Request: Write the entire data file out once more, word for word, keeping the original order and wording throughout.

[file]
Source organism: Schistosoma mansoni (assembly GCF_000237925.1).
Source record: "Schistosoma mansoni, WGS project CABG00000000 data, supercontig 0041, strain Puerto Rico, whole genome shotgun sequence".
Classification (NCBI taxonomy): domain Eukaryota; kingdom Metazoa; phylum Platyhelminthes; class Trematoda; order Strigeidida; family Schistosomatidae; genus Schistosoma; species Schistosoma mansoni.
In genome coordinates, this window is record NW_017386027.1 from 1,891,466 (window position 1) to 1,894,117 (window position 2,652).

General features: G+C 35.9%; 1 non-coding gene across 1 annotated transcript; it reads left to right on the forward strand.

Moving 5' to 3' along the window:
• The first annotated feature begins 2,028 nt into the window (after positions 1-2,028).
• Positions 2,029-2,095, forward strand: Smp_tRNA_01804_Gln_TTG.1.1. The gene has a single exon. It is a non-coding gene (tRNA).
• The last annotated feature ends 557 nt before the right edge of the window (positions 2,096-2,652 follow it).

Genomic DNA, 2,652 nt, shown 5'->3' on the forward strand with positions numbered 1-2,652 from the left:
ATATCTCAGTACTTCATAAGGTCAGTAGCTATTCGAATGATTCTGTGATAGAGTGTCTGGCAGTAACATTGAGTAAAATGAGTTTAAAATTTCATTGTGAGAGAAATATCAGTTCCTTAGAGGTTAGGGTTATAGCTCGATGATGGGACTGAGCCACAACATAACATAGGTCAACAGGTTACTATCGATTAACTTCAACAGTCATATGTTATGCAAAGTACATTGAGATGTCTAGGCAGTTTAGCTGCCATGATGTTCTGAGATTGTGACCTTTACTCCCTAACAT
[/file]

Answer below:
Source organism: Schistosoma mansoni (assembly GCF_000237925.1).
Source record: "Schistosoma mansoni, WGS project CABG00000000 data, supercontig 0041, strain Puerto Rico, whole genome shotgun sequence".
Classification (NCBI taxonomy): domain Eukaryota; kingdom Metazoa; phylum Platyhelminthes; class Trematoda; order Strigeidida; family Schistosomatidae; genus Schistosoma; species Schistosoma mansoni.
In genome coordinates, this window is record NW_017386027.1 from 1,891,466 (window position 1) to 1,894,117 (window position 2,652).

General features: G+C 35.9%; 1 non-coding gene across 1 annotated transcript; it reads left to right on the forward strand.

Moving 5' to 3' along the window:
• The first annotated feature begins 2,028 nt into the window (after positions 1-2,028).
• Positions 2,029-2,095, forward strand: Smp_tRNA_01804_Gln_TTG.1.1. The gene has a single exon. It is a non-coding gene (tRNA).
• The last annotated feature ends 557 nt before the right edge of the window (positions 2,096-2,652 follow it).

Genomic DNA, 2,652 nt, shown 5'->3' on the forward strand with positions numbered 1-2,652 from the left:
ATATCTCAGTACTTCATAAGGTCAGTAGCTATTCGAATGATTCTGTGATAGAGTGTCTGGCAGTAACATTGAGTAAAATGAGTTTAAAATTTCATTGTGAGAGAAATATCAGTTCCTTAGAGGTTAGGGTTATAGCTCGATGATGGGACTGAGCCACAACATAACATAGGTCAACAGGTTACTATCGATTAACTTCAACAGTCATATGTTATGCAAAGTACATTGAGATGTCTAGGCAGTTTAGCTGCCATGATGTTCTGAGATTGTGACCTTTACTCCCTAACAT